Jahmal Cole, born July 15th, 1983 is the son of Gloria and Leonard Cole, an author and community activist. At age four he delivered his first speech at his pre-school graduation. Actively involved in community and education, Cole holds a Masters degree in Internet Marketing and a Bachelors degree in Corporate Communications.
Often without options, inner-city youth escape the realities of a bleak future on the basketball court or by listening to hip-hop music. They accept where they’re at because that’s the only place they’ve ever been. But Jahmal Cole dared to dream for more. Hustling and grinding his way, Cole defied the odds and left the inner-city streets of Chicago to pursue college, a basketball career, and his love for writing rhymes that spoke of real life emotions and challenges. Athletes and Emcees is a compilation of the lessons he learned and how he used his two favorite pastimes to further his education and break the cycle of poverty and hopelessness which plague many of today’s urban teens.
Cole understands the obstacles and realities teens face every day. Poverty, broken families, peer pressure, and limited opportunities can break the spirit. A guidance counselor once told him to forget about college and enlist in the military, but Cole wanted more. He wanted to be a college athlete, a rapper, and a graduate. Finding a way to overcome every obstacle in his way, Cole succeeded. Along the way, he gained insight into what it really takes to turn passion into reality. Today, Cole relates the lessons he learned through the same means of self expression relied upon in inner city ghettos—basketball and rap. Motivating teens with his story, he shows them how to overcome the 50 most common excuses for not trying and how to deal with those who criticize them for daring to dream. J Cole’s been through it all, and he’s got a right to swagger after being one of the first African Americans on the Wayne State basketball team in decades and completing a college education without being able to afford textbooks.
In Athletes and Emcees, Cole portrays a life teens can really relate to. Through his driven, entrepreneurial spirit, he provides valuable lessons on how teens can get to the top of their game in the pursuit of their dreams. In his unique voice, he provides candid advice on careers, confidence, friendship, school, ingenuity and determination. On the court and behind the mic, he’s an inspiring role model who doesn’t let his heritage hold him back. Instead, he proves that with determination, imagination, and belief, teens can create a successful life while embracing their heritage.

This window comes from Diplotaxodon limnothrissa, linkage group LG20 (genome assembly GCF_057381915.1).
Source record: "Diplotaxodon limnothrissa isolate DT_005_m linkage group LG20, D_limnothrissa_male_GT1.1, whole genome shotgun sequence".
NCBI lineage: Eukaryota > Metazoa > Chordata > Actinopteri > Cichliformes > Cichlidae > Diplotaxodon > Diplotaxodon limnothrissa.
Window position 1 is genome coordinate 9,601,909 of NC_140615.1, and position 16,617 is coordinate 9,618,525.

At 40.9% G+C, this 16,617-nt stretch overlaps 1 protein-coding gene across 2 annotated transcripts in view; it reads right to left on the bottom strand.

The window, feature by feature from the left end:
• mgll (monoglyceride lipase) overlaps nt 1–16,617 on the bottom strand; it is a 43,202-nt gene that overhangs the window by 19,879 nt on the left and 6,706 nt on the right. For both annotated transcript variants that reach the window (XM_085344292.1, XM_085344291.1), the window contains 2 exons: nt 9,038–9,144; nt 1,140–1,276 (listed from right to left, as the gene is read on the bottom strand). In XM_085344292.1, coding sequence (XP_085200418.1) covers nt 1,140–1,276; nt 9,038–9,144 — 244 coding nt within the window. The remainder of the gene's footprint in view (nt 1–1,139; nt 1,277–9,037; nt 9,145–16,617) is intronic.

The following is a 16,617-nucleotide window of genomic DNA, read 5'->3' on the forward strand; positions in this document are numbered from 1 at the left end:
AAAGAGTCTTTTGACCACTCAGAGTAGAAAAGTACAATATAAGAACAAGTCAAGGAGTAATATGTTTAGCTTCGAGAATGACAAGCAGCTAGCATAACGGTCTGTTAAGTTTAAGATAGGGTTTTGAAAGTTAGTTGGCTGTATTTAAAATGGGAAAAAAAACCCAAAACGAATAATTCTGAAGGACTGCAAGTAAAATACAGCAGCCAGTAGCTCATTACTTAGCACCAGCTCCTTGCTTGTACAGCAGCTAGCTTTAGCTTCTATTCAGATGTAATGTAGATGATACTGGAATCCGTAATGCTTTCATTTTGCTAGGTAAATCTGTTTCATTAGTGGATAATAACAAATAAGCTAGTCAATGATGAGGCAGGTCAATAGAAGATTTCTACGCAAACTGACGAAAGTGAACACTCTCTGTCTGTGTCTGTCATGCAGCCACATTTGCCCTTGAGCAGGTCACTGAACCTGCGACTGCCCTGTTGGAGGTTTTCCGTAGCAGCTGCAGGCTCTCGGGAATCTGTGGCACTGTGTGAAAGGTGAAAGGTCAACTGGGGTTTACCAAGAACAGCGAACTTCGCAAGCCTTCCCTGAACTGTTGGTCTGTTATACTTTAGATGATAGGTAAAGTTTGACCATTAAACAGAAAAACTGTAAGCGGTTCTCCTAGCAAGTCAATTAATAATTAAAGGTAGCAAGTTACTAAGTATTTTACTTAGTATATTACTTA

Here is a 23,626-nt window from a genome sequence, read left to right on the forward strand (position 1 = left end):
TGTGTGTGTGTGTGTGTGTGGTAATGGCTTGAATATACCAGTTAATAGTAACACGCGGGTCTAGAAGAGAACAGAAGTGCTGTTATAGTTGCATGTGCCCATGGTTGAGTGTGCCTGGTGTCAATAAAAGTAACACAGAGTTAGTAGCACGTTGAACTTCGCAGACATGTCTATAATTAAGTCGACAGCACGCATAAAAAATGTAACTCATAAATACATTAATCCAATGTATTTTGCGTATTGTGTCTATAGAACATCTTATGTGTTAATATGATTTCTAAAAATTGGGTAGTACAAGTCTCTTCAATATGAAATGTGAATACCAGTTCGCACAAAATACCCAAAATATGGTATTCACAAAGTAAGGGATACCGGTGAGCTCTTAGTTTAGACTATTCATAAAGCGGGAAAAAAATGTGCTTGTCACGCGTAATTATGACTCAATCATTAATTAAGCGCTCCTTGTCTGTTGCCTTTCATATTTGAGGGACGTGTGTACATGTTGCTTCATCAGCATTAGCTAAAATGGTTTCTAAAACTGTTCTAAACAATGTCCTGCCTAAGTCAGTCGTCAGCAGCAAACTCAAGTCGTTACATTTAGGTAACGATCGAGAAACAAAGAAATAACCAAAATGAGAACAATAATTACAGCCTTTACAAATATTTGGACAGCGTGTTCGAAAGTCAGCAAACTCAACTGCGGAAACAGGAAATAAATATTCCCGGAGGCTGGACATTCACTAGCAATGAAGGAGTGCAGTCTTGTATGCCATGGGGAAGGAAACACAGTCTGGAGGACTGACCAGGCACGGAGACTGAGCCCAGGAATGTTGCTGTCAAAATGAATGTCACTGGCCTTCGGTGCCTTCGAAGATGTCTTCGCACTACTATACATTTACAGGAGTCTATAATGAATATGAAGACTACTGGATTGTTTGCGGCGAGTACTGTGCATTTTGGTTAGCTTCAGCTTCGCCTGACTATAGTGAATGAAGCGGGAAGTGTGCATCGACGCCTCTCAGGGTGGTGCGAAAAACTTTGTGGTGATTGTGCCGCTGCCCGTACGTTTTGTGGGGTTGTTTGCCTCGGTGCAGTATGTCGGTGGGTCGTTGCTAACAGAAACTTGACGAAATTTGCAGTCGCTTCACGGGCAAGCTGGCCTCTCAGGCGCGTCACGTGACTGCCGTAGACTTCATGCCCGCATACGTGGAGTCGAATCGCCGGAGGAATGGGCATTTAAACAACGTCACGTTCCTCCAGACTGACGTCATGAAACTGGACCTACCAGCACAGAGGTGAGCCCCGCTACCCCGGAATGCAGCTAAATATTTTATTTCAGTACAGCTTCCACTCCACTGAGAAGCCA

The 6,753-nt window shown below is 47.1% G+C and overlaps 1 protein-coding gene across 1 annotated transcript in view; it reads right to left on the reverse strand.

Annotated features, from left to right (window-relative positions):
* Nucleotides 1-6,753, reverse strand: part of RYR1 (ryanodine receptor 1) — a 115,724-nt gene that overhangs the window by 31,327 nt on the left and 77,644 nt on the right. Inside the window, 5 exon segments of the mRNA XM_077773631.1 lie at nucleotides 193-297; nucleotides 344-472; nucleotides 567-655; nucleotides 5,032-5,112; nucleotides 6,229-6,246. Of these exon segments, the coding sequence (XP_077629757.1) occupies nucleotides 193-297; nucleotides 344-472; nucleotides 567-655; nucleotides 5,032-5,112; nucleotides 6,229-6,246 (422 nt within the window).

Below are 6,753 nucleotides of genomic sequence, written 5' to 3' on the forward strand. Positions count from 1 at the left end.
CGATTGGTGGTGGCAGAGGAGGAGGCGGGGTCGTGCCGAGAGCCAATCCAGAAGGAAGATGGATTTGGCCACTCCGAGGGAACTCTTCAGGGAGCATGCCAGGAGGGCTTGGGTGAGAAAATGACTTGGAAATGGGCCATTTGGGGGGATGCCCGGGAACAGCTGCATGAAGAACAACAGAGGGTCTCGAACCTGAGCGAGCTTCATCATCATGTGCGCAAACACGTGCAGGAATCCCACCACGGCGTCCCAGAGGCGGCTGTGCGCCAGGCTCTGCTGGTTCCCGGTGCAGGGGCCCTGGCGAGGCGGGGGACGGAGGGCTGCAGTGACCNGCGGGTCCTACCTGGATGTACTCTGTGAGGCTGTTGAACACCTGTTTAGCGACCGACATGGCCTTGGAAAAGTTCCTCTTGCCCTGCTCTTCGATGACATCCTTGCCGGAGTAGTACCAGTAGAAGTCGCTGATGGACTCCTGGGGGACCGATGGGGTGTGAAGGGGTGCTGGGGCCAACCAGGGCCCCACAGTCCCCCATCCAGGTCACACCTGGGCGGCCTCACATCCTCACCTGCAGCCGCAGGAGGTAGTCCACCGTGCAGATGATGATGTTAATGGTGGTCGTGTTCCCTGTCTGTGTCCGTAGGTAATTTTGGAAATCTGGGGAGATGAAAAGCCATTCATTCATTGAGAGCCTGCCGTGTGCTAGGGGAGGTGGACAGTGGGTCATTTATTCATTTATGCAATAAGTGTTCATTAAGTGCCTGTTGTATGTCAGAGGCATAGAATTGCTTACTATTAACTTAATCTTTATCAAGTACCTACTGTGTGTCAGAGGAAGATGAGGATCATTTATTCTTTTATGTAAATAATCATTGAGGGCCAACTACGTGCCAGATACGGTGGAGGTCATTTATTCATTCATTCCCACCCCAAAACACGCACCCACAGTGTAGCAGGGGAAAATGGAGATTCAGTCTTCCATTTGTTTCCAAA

Book Titles: "Mud Sharks" "Athletes and Emcees."
Why I write:
I decided to become an author because writing opened up more doors for me than rapping did. I'm able to reach the intellect of a more broad audience by writing.
What do I enjoy most about being an author?
I enjoy the challenge of penning an entire novel. It's not like writing a song. Writing an entire book takes persistence, long nights, humility, work-ethic, passion & love, etc. Writing a book is like being in a relationship with an exciting title. At first everything is great, but if you fail to put in the time, nurture and care, the relationship won't go anywhere.
If I could meet one author who would it be?
I would like to meet Claude Brown. His book "Manchild in the Promiseland" was the first book I ever read front to back.
How do I give back to the literary community?
At Urban Edge we do a great job at helping authors finish their books. I go to Colleges and high schools and give workshops. I tell future authors the scary yet surreal truth about life as an author.
Give one tip that you would give to new authors.
Invest in content editing. Microsoft word's spell check feature won't cut it. The more effort you put into your craft, the greater the reward.
What's the biggest lesson you've learned since becoming an author?
People don't read books that they get for free. I used to give books away because I believed the impact my writing would have on a reader would do more for them than $12.99 could do for me. I soon noticed a trend that the people that I gave a freebie to never emailed me back or called to say it was a good or bad read. Not even a thank you. It contrast, people that pay for books tend to email and call to give feedback. Thanks to all my fans. I appreciate the love and support.
What's one thing that irks you about the literary industry?
It's challenging, but getting your first publishing deal is worth it. Every synopsis you send out will pay off when you sign that deal; and I'm not even talking about money here. It just feels damn good to finally be appreciated by a publishing house. The feeling is similar to a coach complimenting a player on a game well played.
Where is your next event?
The next event I'm taking part in will be April 1st-3rd at Chicago State University, Chicago IL. I will be their alongside Maya Angelou and Nikki Giovanni. I'll have plenty copies of "Athletes and Emcees" so feel free to stop by and pick up a copy.
Preferred literary service.
Publishers Graphics for printing. They’re pretty cost efficient and their work is quality.
Where can readers find your work.
My book is available for pre-order now at www.urbanedgepublishing.com